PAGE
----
Now if you’re the seller and if you choose not to, it’s not that we or other agents that do open houses sit around and talk about, “Well, you have to do it, you have to do it.” If you don’t want to, of course, you don’t have to, but we do want to definitely open up your eyes, if possible, of the possibilities that you could have. Yes, there is sometimes the buyers doesn’t want that and there are people that we work with and maybe get them to a different house. That happens too. I don’t want to say that, that never happens too. But it’s usually more geared for the seller if they’re doing them hopefully the way they should be doing, that we talk about a little bit later in the next segment.
All in all, open houses do work. Understanding, open houses have literally, in the same format, been around for 60 years. Okay, so they’ve gone past the internet, they’ve survived all these things, all the technology, all the apps, everything else, okay? I don’t know. In America, it seems like if something lasts that long and is still going on, it’s doing some good. Not just the agents, it’s doing good for sellers too and they’re having some great success. Otherwise, they would be gone.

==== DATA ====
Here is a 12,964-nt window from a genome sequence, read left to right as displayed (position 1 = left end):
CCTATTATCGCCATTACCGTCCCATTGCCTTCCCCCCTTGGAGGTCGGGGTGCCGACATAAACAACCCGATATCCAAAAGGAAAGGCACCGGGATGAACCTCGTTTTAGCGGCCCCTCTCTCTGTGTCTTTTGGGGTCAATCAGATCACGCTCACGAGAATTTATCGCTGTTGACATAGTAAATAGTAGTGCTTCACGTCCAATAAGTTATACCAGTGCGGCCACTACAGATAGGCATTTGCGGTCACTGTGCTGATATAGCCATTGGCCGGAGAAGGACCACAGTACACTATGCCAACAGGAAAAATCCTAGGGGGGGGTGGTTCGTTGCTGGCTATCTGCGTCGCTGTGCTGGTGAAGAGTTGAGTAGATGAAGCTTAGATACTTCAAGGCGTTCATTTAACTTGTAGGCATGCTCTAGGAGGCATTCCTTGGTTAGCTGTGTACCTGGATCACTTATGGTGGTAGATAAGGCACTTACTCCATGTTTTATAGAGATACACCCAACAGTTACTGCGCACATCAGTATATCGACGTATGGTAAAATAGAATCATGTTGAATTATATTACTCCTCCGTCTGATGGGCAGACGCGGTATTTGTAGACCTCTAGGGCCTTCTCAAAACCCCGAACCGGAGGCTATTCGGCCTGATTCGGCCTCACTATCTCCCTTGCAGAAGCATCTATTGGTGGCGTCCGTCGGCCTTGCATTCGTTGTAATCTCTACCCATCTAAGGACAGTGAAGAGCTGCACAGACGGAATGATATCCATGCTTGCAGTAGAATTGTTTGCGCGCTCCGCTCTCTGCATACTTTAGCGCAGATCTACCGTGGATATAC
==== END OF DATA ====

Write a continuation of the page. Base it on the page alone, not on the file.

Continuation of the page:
Open houses, again, very high up on those. You should definitely be talking with your agent, asking them if they do open houses. If they don’t, ask them why. Again, the information I just talked about, that you can have some great success with it and get some excitement. I just really touched a little bit about what you can do with open houses. In the next segment, I might talk a little bit more about how you can do open houses even better and that’s really with having a plan. That’s really important too. Most top agents have a plan when they do open houses.
With that said, you’ve been listening to Ready Set Sold. I’m your host, Bryan Vogt. Hey. There’s information, tons of information like this [inaudible 00:08:41] what you’re hearing. Go to ReadySetSold.org and not .com. ReadySetSold.org, not .com, and get the book.